Throughout the twentieth century, architects in Italy have attempted to define the role of architecture in a capitalist economy and under diverse political systems, from the monarchy of the first seventy years since Italian unification, to the twenty-one years of Fascist control, to the post-World War II parliamentary republic.
Early modern architecture coincided with a sustained drive to transform a country that was still primarily rural into a modern industrial state.
At the same time, Italy holds some of the most prized architecture and art in the world, from antiquity to the baroque, packed into its dense historic city centres, which planners and politicians have negotiated as they struggled to cope with massive migration from the countryside to the city.
Diane Ghirardo addresses these and other issues by considering modern architectural production in Italy from the late nineteenth century to the present day within a clear presentation of the larger historical, social and political contexts. She examines the post-unification efforts to identify a distinctly Italian architectural language, as well as the transformation of the urban environment in Italian cities undergoing industrialization in the late nineteenth and early twentieth centuries.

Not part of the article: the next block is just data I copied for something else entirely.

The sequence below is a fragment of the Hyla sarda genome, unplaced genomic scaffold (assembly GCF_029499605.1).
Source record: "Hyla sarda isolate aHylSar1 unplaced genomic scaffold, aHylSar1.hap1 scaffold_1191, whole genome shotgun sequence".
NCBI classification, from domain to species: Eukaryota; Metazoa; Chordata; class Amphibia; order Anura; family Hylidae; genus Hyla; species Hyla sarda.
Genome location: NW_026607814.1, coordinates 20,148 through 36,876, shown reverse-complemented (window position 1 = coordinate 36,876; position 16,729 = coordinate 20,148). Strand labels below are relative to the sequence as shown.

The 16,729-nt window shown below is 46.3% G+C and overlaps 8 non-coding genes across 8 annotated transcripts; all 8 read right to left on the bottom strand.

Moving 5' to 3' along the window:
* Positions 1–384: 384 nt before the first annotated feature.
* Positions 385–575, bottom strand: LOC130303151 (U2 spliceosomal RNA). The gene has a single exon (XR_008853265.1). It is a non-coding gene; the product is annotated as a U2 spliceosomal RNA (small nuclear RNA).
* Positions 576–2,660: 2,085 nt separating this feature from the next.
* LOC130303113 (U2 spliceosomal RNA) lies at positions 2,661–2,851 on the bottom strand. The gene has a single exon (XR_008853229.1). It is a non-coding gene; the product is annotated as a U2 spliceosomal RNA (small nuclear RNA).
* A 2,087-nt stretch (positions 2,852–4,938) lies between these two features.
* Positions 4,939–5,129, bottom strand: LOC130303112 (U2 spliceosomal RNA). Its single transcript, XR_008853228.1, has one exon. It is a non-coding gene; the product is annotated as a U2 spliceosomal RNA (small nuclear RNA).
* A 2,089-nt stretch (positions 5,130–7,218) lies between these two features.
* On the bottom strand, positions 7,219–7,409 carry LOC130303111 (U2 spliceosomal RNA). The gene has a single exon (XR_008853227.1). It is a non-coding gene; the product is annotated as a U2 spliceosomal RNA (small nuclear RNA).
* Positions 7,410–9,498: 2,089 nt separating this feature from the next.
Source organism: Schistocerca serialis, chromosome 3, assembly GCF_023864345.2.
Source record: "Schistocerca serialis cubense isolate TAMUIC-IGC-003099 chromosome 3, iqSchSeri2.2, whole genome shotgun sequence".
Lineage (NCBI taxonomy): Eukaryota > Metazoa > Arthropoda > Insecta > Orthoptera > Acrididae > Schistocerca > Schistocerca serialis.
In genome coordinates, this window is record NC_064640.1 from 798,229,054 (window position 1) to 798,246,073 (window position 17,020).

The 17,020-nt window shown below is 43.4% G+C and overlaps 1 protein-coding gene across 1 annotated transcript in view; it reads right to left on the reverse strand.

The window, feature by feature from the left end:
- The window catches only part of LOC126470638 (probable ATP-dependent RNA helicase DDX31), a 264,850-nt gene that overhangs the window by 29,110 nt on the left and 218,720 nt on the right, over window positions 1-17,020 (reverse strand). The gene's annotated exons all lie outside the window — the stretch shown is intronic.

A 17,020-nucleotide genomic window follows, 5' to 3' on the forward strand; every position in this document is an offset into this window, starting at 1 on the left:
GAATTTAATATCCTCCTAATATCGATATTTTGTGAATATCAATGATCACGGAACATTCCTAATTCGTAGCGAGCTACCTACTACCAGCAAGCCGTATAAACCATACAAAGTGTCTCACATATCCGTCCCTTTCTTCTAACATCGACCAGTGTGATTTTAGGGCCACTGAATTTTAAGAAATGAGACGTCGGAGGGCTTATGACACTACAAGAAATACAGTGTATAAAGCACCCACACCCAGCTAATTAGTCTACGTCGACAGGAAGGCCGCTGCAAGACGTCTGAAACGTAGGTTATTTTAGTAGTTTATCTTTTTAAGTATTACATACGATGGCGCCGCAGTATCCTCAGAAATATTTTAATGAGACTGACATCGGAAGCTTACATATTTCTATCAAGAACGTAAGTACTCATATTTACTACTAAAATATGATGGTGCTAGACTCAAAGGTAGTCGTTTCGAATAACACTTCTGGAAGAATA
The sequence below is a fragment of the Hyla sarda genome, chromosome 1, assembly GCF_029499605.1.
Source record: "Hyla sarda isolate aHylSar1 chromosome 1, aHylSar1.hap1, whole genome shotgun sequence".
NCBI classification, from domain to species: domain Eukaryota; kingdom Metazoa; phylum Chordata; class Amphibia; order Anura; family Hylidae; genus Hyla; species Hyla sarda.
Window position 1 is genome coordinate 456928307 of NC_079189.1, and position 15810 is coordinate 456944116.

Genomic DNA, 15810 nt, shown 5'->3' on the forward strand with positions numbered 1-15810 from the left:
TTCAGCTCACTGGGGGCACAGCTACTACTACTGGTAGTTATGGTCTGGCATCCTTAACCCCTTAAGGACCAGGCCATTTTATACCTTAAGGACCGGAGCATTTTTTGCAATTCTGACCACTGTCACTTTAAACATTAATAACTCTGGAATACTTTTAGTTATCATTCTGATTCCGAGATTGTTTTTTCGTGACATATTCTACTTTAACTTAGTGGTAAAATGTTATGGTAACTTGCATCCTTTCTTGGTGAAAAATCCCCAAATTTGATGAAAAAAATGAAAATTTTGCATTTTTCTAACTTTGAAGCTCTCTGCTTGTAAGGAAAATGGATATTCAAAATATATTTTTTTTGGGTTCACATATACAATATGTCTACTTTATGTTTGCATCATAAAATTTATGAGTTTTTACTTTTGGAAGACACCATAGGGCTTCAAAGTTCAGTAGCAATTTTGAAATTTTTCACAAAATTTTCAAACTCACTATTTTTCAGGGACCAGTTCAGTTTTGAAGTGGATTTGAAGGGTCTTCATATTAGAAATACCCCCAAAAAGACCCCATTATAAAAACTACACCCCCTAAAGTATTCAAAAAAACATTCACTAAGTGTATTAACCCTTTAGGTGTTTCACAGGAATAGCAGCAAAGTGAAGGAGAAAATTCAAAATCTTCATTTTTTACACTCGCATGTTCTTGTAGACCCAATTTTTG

She challenges received interpretations of modern architecture, and she also focuses on the subject of illegal building and responses to current ecological challenges.
Her examples, which also come up to date with work by contemporary architects, are drawn not only from the work of widely published architects from the largest cities such as Rome, Milan and Florence, but from throughout the peninsula, including small towns and rural areas, which further helps to illuminate many things about the building industry in Italy.
Italy: Modern Architectures in History provides a fascinating insight into the development of modern architecture and nuanced arguments about architecture and building practices, and it offers a new way of understanding the history of modern Italy.
It is essential reading for all those who want to learn more about Italian modern architecture and all those interested in Italian culture.